A Knysna Bed & Breakfast with Historic Value: Digging Deeper into Hope Villa's Heritage
The present piece of land on which the Hope Villa building stands on is today known as Knysna Erf 4869. However, this wasn’t always the case...
And to many a passer-by, or traveller viewing our website as a possible holiday accommodation option, Hope Villa is just an ordinary house. But to us and those who know its history, it is a really special place that we feel privileged to be part of!
Hope Villa is an historic house which was built in 1901. The home is built of stone taken from the cliffs behind the house and locally made clay bricks, and features yellowwood floors and windows frames, oregan pine ceilings and doorframes. Hope Villa is situated in the middle of three original plots, which were later consolidated into one erf. It is the only house out of 6 original houses built at the Heads in the early 1900’s that remains standing in its original form today. (It has obviously undergone some lovingly administered internal restoration and updating!)
When I look at the grainy “olden day” photos that we have of Hope Villa, it is hard to imagine what it was like to live at the Heads in the early 1900’s. People looked so old-fashioned, dressed in such formal, staid clothing and had very stern facial expressions! I think the people of the time were tougher than we are today. And yet they knew how to enjoy themselves too – many Knysna locals would use the accommodation at the Heads as holiday accommodation.
In fact the land on which Hope Villa was built was owned by Thomas George Anderson Horn, a hotelkeeper. He was born at the Royal Hotel in Main Street, Knysna in 1859 and became the owner/manager of the hotel after having taken over the management of the hotel from his father Captain Thomas Horn, in 1879. Once the hotel had grown into a successful business, Thomas Horn decided to create an offer of alternative accommodation for his guests, but at the East Head. He purchased two lots of land in 1901 on which Hope Villa was built. In 1903 he bought the 3rd lot of land. These pieces of land were originally part of the Woodbourne Farm which was owned by Thomas Duthie II.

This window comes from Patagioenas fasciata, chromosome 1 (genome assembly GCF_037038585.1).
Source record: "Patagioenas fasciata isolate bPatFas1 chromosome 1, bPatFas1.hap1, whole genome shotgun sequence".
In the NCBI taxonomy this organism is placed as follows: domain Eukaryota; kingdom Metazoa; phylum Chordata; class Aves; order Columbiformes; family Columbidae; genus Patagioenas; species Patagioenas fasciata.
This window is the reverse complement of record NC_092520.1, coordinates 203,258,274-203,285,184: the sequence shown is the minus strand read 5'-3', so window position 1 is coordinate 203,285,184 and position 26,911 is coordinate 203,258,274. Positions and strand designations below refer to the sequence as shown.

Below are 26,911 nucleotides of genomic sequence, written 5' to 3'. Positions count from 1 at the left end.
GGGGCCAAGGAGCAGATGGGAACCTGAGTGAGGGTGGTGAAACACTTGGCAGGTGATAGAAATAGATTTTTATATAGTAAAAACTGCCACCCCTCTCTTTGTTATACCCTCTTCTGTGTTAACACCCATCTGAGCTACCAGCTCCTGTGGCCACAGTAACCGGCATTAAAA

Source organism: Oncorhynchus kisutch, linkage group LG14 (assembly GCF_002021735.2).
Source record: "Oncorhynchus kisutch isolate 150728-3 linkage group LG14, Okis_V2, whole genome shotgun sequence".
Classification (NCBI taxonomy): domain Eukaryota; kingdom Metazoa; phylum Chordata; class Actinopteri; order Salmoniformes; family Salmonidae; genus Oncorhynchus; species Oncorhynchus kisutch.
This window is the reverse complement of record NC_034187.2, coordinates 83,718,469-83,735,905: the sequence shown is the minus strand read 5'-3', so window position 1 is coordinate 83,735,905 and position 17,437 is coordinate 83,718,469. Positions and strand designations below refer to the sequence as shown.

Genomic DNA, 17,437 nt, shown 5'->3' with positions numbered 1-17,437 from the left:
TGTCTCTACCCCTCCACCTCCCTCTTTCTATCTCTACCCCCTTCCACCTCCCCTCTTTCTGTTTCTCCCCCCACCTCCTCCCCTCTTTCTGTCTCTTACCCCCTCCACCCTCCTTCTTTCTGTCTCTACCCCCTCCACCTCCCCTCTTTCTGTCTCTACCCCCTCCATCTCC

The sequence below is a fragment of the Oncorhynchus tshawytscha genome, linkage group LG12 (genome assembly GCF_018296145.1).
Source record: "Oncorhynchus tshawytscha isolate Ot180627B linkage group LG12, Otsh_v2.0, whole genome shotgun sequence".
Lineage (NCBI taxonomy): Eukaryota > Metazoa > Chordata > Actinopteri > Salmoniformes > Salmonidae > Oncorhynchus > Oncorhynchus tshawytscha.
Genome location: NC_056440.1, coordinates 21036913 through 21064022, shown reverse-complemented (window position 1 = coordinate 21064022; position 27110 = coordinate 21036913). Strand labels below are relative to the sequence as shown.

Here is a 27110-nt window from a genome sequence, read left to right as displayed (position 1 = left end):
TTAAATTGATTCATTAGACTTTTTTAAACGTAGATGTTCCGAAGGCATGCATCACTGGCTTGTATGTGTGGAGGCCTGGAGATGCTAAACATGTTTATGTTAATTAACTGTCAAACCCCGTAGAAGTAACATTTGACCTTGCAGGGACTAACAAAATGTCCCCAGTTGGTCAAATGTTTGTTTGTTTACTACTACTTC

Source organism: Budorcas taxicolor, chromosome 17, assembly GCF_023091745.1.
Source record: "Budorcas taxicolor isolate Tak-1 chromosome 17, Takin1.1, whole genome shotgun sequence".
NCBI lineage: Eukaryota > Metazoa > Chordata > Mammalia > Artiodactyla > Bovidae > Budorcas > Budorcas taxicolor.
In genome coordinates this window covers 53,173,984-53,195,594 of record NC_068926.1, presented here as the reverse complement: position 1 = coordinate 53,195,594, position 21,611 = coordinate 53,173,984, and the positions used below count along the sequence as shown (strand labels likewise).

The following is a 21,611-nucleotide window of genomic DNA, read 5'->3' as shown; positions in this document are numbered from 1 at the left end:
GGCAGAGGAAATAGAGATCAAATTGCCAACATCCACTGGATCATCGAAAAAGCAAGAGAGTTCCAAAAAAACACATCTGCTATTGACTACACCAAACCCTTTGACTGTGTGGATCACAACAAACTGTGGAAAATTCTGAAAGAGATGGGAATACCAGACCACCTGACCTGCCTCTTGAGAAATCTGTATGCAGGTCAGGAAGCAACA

Maria Horn, wife of Thomas George Anderson Horn, built Hope Villa in 1901. It is reported that Maria personally supervised the construction, sitting on a chair, under a black umbrella! Hope Villa was then used as an annex to the Royal Hotel for guests who preferred to stay at the Heads.
I love this excerpt taken from The Herald newspaper, 28 September 1910. It fits in so well with the feelings I have when I look at the old photos and try and imagine what life would have been like in those times!
“On Wednesday afternoon Mr and Mrs T. G. Horn were “at home” to their many friends at their seaside residence, Hope Villa, at the Heads. The day opened with a glorious sunshine and blue sky with a slight south-west wind blowing and several of those who intended proceeding down to the Heads by boat were looking forward to an outing on the river. However, at about 2 o’clock the wind freshened into a regular gale, but in spite of this boats ventured out for the Heads. The majority of the people seemed to think it would be wiser to proceed by cart and motor. Soon after three o’clock the weather looked very black and threatening and at about half past three rain began to fall. In spite of the inclemency of the weather, some sixty-odd people arrived at the Heads where they were provided with dainty refreshments and tea. Although several heavy showers fell in town, at the Heads only a slight shower interrupted the gathering.”
Isn’t that just lovely? Now when you walk past Hope Villa on your way to the Heads, or if you choose Hope Villa as your holiday accommodation, you can travel back in time and try to imagine just what it would have been like here in Hope Villa’s early days!